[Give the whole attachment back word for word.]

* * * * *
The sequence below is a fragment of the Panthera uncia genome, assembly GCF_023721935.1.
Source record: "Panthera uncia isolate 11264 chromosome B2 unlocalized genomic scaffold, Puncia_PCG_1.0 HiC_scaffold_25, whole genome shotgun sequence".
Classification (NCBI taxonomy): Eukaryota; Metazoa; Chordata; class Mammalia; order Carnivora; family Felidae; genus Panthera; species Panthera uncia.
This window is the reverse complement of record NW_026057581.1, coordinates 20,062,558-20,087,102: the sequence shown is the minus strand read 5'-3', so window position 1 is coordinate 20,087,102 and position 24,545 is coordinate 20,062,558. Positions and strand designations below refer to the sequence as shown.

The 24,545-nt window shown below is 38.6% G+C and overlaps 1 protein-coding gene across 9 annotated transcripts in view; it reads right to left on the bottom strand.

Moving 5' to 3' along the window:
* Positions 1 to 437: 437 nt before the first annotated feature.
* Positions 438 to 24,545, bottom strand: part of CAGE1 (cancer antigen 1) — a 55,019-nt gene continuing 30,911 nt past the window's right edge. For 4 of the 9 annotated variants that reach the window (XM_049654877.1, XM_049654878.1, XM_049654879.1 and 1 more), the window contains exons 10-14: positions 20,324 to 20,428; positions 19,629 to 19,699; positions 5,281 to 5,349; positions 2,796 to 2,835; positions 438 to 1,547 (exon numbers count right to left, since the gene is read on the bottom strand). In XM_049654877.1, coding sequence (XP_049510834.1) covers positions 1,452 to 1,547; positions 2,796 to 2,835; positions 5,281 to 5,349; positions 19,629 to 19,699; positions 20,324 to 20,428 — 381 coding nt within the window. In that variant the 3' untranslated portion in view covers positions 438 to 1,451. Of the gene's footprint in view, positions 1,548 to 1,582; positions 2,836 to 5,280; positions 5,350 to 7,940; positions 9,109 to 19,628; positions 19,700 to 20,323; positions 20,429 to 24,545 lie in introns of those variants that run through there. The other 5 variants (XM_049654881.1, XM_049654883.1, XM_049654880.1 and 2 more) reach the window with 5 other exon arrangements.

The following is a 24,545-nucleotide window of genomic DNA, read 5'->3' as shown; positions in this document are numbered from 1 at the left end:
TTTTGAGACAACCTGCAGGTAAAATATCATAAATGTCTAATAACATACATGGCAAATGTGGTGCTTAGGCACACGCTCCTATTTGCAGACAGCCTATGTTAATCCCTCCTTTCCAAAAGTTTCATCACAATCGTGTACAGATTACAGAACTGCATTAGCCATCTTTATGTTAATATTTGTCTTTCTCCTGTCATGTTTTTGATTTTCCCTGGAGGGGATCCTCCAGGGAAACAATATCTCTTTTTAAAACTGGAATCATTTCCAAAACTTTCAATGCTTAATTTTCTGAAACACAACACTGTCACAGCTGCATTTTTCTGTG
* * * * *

The sequence below is a fragment of the Panthera uncia genome, assembly GCF_023721935.1.
Source record: "Panthera uncia isolate 11264 chromosome B2 unlocalized genomic scaffold, Puncia_PCG_1.0 HiC_scaffold_25, whole genome shotgun sequence".
Classification (NCBI taxonomy): Eukaryota; Metazoa; Chordata; class Mammalia; order Carnivora; family Felidae; genus Panthera; species Panthera uncia.
This window is the reverse complement of record NW_026057581.1, coordinates 20,062,558-20,087,102: the sequence shown is the minus strand read 5'-3', so window position 1 is coordinate 20,087,102 and position 24,545 is coordinate 20,062,558. Positions and strand designations below refer to the sequence as shown.

The 24,545-nt window shown below is 38.6% G+C and overlaps 1 protein-coding gene across 9 annotated transcripts in view; it reads right to left on the bottom strand.

Moving 5' to 3' along the window:
* Positions 1 to 437: 437 nt before the first annotated feature.
* Positions 438 to 24,545, bottom strand: part of CAGE1 (cancer antigen 1) — a 55,019-nt gene continuing 30,911 nt past the window's right edge. For 4 of the 9 annotated variants that reach the window (XM_049654877.1, XM_049654878.1, XM_049654879.1 and 1 more), the window contains exons 10-14: positions 20,324 to 20,428; positions 19,629 to 19,699; positions 5,281 to 5,349; positions 2,796 to 2,835; positions 438 to 1,547 (exon numbers count right to left, since the gene is read on the bottom strand). In XM_049654877.1, coding sequence (XP_049510834.1) covers positions 1,452 to 1,547; positions 2,796 to 2,835; positions 5,281 to 5,349; positions 19,629 to 19,699; positions 20,324 to 20,428 — 381 coding nt within the window. In that variant the 3' untranslated portion in view covers positions 438 to 1,451. Of the gene's footprint in view, positions 1,548 to 1,582; positions 2,836 to 5,280; positions 5,350 to 7,940; positions 9,109 to 19,628; positions 19,700 to 20,323; positions 20,429 to 24,545 lie in introns of those variants that run through there. The other 5 variants (XM_049654881.1, XM_049654883.1, XM_049654880.1 and 2 more) reach the window with 5 other exon arrangements.

The following is a 24,545-nucleotide window of genomic DNA, read 5'->3' as shown; positions in this document are numbered from 1 at the left end:
TTTTGAGACAACCTGCAGGTAAAATATCATAAATGTCTAATAACATACATGGCAAATGTGGTGCTTAGGCACACGCTCCTATTTGCAGACAGCCTATGTTAATCCCTCCTTTCCAAAAGTTTCATCACAATCGTGTACAGATTACAGAACTGCATTAGCCATCTTTATGTTAATATTTGTCTTTCTCCTGTCATGTTTTTGATTTTCCCTGGAGGGGATCCTCCAGGGAAACAATATCTCTTTTTAAAACTGGAATCATTTCCAAAACTTTCAATGCTTAATTTTCTGAAACACAACACTGTCACAGCTGCATTTTTCTGTG